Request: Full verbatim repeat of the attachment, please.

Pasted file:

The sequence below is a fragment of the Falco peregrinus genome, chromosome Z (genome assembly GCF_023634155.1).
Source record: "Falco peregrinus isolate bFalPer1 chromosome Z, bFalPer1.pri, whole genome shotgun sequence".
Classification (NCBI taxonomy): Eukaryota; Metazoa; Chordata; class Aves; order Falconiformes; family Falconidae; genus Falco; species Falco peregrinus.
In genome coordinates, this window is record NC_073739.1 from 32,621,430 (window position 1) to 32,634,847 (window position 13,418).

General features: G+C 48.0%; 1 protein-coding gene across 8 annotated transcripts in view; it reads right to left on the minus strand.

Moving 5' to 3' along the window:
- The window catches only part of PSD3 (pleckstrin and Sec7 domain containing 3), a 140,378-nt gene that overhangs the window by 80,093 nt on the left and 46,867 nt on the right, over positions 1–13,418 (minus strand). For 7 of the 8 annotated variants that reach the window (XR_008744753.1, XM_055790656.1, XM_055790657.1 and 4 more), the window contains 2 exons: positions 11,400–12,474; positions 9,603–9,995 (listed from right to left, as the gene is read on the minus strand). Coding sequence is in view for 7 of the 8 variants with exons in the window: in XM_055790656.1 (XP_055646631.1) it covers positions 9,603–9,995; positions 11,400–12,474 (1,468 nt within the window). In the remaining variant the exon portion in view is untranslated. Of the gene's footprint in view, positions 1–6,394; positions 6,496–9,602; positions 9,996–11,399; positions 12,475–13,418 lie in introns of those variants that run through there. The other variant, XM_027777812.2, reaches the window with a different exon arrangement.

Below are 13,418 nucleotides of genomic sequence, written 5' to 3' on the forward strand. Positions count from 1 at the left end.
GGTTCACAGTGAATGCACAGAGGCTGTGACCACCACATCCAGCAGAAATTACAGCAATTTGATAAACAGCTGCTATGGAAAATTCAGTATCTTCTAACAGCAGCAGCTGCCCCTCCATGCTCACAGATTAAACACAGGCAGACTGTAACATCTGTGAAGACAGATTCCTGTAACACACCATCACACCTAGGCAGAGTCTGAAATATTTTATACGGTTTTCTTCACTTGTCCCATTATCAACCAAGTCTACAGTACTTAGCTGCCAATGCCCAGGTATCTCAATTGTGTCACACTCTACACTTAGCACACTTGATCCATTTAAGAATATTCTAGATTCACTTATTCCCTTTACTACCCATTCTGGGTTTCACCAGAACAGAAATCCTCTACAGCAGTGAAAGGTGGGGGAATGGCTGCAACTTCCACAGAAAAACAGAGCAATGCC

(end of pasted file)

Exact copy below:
The sequence below is a fragment of the Falco peregrinus genome, chromosome Z (genome assembly GCF_023634155.1).
Source record: "Falco peregrinus isolate bFalPer1 chromosome Z, bFalPer1.pri, whole genome shotgun sequence".
Classification (NCBI taxonomy): Eukaryota; Metazoa; Chordata; class Aves; order Falconiformes; family Falconidae; genus Falco; species Falco peregrinus.
In genome coordinates, this window is record NC_073739.1 from 32,621,430 (window position 1) to 32,634,847 (window position 13,418).

General features: G+C 48.0%; 1 protein-coding gene across 8 annotated transcripts in view; it reads right to left on the minus strand.

Moving 5' to 3' along the window:
- The window catches only part of PSD3 (pleckstrin and Sec7 domain containing 3), a 140,378-nt gene that overhangs the window by 80,093 nt on the left and 46,867 nt on the right, over positions 1–13,418 (minus strand). For 7 of the 8 annotated variants that reach the window (XR_008744753.1, XM_055790656.1, XM_055790657.1 and 4 more), the window contains 2 exons: positions 11,400–12,474; positions 9,603–9,995 (listed from right to left, as the gene is read on the minus strand). Coding sequence is in view for 7 of the 8 variants with exons in the window: in XM_055790656.1 (XP_055646631.1) it covers positions 9,603–9,995; positions 11,400–12,474 (1,468 nt within the window). In the remaining variant the exon portion in view is untranslated. Of the gene's footprint in view, positions 1–6,394; positions 6,496–9,602; positions 9,996–11,399; positions 12,475–13,418 lie in introns of those variants that run through there. The other variant, XM_027777812.2, reaches the window with a different exon arrangement.

Below are 13,418 nucleotides of genomic sequence, written 5' to 3' on the forward strand. Positions count from 1 at the left end.
GGTTCACAGTGAATGCACAGAGGCTGTGACCACCACATCCAGCAGAAATTACAGCAATTTGATAAACAGCTGCTATGGAAAATTCAGTATCTTCTAACAGCAGCAGCTGCCCCTCCATGCTCACAGATTAAACACAGGCAGACTGTAACATCTGTGAAGACAGATTCCTGTAACACACCATCACACCTAGGCAGAGTCTGAAATATTTTATACGGTTTTCTTCACTTGTCCCATTATCAACCAAGTCTACAGTACTTAGCTGCCAATGCCCAGGTATCTCAATTGTGTCACACTCTACACTTAGCACACTTGATCCATTTAAGAATATTCTAGATTCACTTATTCCCTTTACTACCCATTCTGGGTTTCACCAGAACAGAAATCCTCTACAGCAGTGAAAGGTGGGGGAATGGCTGCAACTTCCACAGAAAAACAGAGCAATGCC